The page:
Allman Brothers Band founding member Dickey Betts dies at 80

Allman Brothers Band founding member Dickey Betts has died at the age of 80, according to a post on his official Instagram page.

“It is with profound sadness and heavy hearts that the Betts family announce the peaceful passing of Forrest Richard ‘Dickey’ Betts (December 12, 1943 – April 18, 2024) at the age of 80 years old,” read the statement. “The legendary performer, songwriter, bandleader and family patriarch passed away earlier today at his home in Osprey, FL., surrounded by his family.”

“Dickey was larger than life, and his loss will be felt world-wide,” the statement continued. “At this difficult time, the family asks for prayers and respect for their privacy in the coming days.”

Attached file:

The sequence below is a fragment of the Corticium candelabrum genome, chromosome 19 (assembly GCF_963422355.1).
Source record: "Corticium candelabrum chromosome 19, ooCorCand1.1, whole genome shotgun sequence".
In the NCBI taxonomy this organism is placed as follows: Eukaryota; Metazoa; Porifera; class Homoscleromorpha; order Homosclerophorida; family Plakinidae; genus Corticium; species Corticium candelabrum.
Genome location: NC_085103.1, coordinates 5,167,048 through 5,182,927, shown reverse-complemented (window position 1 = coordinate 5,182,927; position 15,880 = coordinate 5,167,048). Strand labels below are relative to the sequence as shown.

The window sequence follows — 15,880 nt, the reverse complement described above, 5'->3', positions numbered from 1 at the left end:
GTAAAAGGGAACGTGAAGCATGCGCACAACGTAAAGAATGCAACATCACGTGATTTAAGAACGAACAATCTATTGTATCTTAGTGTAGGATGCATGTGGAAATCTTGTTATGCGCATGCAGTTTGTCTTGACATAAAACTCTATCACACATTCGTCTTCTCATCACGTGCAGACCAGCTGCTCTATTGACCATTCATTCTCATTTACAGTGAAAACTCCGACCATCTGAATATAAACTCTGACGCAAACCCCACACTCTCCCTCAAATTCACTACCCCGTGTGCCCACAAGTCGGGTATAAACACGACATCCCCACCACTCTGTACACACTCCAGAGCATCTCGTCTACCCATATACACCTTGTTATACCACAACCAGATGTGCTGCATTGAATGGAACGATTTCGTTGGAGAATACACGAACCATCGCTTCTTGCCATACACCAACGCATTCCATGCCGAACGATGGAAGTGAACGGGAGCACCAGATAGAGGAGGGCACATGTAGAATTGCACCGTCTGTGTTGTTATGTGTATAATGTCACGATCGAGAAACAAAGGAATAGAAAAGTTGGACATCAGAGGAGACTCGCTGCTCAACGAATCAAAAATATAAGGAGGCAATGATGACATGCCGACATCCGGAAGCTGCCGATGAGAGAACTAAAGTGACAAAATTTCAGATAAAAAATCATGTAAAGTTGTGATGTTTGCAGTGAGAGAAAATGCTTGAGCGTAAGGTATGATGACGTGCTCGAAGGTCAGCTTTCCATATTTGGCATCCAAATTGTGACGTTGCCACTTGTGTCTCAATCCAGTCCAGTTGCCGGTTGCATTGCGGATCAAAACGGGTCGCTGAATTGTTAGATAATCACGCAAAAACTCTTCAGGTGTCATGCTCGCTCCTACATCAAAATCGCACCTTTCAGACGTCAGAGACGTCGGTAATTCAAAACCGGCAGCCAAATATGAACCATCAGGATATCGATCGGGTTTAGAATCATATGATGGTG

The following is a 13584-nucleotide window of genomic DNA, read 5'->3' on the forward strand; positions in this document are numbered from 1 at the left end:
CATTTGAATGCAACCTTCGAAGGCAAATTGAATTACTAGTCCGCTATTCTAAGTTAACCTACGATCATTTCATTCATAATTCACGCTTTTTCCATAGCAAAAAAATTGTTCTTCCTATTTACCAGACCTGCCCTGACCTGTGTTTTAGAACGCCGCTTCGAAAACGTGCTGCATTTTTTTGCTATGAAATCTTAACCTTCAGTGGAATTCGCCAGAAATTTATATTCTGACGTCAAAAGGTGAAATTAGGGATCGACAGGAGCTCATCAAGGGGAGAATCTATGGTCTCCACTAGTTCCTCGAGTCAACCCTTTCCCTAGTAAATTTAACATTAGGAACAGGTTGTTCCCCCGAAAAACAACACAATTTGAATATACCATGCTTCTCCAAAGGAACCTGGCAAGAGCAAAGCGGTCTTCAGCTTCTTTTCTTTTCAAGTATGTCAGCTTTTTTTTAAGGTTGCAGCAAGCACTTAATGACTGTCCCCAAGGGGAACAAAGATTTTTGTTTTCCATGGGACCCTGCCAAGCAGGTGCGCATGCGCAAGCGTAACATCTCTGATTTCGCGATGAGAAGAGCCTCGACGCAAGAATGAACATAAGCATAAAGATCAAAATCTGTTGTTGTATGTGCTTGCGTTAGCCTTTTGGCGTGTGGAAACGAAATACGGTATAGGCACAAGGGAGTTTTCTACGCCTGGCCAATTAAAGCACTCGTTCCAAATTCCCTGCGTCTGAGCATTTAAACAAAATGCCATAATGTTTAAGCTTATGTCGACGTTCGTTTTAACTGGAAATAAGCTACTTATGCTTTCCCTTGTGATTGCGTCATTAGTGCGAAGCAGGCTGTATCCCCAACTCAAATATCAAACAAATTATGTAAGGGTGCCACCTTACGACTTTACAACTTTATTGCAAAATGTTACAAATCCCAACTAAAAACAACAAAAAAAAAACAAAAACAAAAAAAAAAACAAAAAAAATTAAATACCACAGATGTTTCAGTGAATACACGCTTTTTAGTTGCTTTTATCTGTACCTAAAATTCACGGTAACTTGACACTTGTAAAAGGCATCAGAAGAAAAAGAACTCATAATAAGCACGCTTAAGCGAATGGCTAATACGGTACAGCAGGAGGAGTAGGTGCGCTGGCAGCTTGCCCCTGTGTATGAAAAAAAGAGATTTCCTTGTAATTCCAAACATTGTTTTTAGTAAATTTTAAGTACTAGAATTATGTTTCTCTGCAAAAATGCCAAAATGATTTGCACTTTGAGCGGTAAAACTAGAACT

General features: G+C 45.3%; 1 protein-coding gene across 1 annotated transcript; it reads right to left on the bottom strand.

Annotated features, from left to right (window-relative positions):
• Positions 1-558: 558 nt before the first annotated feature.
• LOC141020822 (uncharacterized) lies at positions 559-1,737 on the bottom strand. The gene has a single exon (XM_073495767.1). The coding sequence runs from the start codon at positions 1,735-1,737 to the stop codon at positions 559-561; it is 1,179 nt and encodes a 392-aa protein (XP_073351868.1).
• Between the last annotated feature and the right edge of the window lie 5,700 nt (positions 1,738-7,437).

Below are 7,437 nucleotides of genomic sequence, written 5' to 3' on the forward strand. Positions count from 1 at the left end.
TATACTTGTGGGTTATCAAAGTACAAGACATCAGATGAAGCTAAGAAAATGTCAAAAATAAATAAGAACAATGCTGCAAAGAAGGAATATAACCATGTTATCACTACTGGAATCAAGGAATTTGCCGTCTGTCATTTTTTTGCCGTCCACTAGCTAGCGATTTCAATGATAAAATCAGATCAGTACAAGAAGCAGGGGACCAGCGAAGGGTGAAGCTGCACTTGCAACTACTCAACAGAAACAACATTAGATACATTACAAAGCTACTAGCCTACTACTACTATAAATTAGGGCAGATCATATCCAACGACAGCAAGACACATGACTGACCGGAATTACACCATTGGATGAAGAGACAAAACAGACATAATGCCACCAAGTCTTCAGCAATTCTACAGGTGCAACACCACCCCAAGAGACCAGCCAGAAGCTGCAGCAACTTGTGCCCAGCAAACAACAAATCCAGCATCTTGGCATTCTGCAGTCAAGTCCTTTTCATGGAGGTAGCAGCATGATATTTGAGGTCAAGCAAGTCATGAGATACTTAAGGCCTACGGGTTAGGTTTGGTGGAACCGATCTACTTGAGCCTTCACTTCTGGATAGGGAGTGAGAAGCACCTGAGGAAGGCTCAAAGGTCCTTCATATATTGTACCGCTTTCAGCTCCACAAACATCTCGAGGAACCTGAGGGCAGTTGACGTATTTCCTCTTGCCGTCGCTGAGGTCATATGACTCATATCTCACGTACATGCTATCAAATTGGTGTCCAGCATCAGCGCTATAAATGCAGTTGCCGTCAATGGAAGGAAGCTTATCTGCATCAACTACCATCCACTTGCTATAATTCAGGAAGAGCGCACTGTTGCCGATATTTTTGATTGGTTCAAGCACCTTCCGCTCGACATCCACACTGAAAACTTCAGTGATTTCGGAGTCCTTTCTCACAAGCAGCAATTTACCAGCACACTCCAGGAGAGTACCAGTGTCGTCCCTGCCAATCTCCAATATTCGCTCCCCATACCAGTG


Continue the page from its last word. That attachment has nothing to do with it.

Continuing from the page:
Betts co-founded Allman Brothers Band in 1969 along with brothers Duane and Gregg Allman, Berry Oakley, Butch Trucks and Jaimoe Johanson, releasing their self-titled debut that year. They went on to be considered one of the pioneering Southern rock bands and were particularly known for their touring career, which included long shows filled with extended jams. 

In addition to playing lead guitar in the band, Betts wrote and sang lead on several songs, including “Ramblin’ Man,” their only top 10 hit, and “Blue Sky.” He also composed the band’s well-known instrumental tunes, including “Jessica” and “In Memory of Elizabeth Reed.”  

Over the years, the Allman Brothers Band went on hiatus, while Betts concentrated on other projects, including a solo career and forming other bands, like Great SouthernBetts, Hall, Leavell and Trucks and the Dickey Betts Band

Betts was inducted into the Rock & Roll Hall of Fame as a member of Allman Brothers Band in 1995. He was officially ousted from the band in 2000 and never played with them again.

With Dickey’s death, 79-year-old drummer Jaimoe Johanson is the last living Allman Brothers co-founder.

 

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